In 2003, the Danish Carlsberg Group bought the Celarevo brewery. The museum, which opened in 2008, is entirely dedicated to the very first owner, Dundjerski. The museum itself is modelled upon the one in Copenhagen, Denmark.

Visitors can find out more about how the beer was produced back in the early days, about the ingredients and about from where and how materials were transported to Celarevo - as well as about how beer was stored. There are also Dunđerski’s old photos and letters on display that also tell much about the brewery’s rich history.

Old beer bottles, Dundjerski labels and fridges are also on show, the vast majority of these pieced date back 100 years.

The museum is open every Thursday 2pm-4pm and entrance is free of charge. For more information, contact [email protected]  or call +381 62 228 195.

Last but not least, the Beer Museum Djordje Vajfert in Pancevo was opened last May in a building once owned by the Vajfert family – another mighty industrialist family that ran the brewery from 1847.

The museum occupies part of the old brewery – it is located in a five-floor tower. The museum is open thanks to the local civic association of the same name, Beer Museum Djordje Vajfert, which has recently started small-scale beer production as well.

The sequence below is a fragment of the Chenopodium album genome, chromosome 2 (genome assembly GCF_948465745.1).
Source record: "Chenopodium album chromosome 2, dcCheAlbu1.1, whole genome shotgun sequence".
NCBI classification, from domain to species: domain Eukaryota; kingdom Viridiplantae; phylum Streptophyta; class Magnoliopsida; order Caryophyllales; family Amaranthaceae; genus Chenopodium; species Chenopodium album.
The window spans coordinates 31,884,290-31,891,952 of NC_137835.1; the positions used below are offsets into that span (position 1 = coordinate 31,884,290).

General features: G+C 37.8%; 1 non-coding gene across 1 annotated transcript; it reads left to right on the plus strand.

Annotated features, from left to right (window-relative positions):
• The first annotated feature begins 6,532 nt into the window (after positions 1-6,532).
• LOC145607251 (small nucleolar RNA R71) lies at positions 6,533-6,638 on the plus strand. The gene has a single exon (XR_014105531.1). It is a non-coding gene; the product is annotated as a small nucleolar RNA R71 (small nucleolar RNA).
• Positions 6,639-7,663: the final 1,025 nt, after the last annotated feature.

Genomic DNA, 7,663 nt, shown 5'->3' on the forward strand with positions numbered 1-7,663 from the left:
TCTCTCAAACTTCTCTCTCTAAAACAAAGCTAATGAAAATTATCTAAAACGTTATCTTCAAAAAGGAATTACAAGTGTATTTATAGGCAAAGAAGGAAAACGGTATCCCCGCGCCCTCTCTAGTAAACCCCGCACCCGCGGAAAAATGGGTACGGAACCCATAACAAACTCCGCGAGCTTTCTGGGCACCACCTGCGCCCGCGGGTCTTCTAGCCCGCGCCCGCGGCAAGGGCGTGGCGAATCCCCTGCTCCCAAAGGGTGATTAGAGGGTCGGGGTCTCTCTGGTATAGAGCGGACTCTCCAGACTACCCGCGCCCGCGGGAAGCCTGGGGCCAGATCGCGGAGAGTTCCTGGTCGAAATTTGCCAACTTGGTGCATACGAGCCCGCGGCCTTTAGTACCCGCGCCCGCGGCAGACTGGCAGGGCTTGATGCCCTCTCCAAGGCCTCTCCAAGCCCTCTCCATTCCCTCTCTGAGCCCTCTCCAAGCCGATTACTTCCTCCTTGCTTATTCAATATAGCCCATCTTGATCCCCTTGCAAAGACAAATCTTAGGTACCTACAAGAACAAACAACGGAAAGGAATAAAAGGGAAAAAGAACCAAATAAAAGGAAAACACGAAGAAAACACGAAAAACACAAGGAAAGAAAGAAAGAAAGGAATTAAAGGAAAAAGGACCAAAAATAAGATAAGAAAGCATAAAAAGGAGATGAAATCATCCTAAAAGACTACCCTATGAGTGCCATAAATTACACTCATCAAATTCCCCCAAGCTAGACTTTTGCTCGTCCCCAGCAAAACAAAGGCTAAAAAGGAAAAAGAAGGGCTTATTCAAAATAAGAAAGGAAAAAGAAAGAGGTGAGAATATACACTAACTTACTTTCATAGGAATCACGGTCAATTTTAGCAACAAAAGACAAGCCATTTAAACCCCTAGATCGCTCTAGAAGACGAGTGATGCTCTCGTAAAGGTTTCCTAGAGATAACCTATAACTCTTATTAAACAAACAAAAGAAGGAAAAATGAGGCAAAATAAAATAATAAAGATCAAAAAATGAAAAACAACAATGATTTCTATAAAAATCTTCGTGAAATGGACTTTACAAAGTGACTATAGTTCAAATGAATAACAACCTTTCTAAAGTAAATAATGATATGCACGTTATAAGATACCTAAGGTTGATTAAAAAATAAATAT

“We want to revitalize this entire complex of the Vajfert’s old brewery and ready it for various events before the year 2022, when the 300th anniversary of the brewery will be celebrated,” Sinisa Jankovic from the civic association said at the opening ceremony.

The brewery dates back to 1722 and is said to be the oldest industrial complex in Serbia and the oldest brewery in the Western Balkans. Nowadays, the brewery is a cultural monument under state protection. The brewery has changed owners many times during its long history, but Djordje Vajfert – and the entire Vajfert family – are the most prominent ones.

According to historical records, Djordje Vajfert (1850-1937) equipped the brewery with the best machines of the time, which remained in use until 1977. Many refer to the Vajfert’s period as the brewery’s golden age – the factory kept working and expanding while the beer quality was constantly improving.

In addition, the brewery had a huge impact on the lives of Pancevo’s residents – its halls often hosted charity concerts and other events organised by women, art groups and humanitarian societies.   

Visitors can see and hear the machines at work during tours and also find out more about its history as its 18th century environment has been faithfully restored. The museum is open every day from 10am to 6pm.

For more information, visit www.muzejpivarstvadjordjevajfert.com.  


This article was published in BIRN's bi-weekly newspaper Belgrade Insight. Here is where to find a copy.